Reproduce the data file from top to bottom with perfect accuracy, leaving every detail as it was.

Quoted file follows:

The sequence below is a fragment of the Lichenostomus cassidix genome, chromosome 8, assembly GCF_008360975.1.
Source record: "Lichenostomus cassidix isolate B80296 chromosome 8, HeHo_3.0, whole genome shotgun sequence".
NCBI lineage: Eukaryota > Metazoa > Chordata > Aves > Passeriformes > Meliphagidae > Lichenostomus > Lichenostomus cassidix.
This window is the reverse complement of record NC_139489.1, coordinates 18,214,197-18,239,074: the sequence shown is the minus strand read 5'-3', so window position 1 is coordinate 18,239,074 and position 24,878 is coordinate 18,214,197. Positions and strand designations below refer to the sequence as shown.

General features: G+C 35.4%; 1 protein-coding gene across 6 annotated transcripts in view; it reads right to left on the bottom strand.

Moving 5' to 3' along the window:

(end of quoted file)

The sequence below is a fragment of the Lichenostomus cassidix genome, chromosome 8, assembly GCF_008360975.1.
Source record: "Lichenostomus cassidix isolate B80296 chromosome 8, HeHo_3.0, whole genome shotgun sequence".
NCBI lineage: Eukaryota > Metazoa > Chordata > Aves > Passeriformes > Meliphagidae > Lichenostomus > Lichenostomus cassidix.
This window is the reverse complement of record NC_139489.1, coordinates 18,214,197-18,239,074: the sequence shown is the minus strand read 5'-3', so window position 1 is coordinate 18,239,074 and position 24,878 is coordinate 18,214,197. Positions and strand designations below refer to the sequence as shown.

General features: G+C 35.4%; 1 protein-coding gene across 6 annotated transcripts in view; it reads right to left on the bottom strand.

Moving 5' to 3' along the window: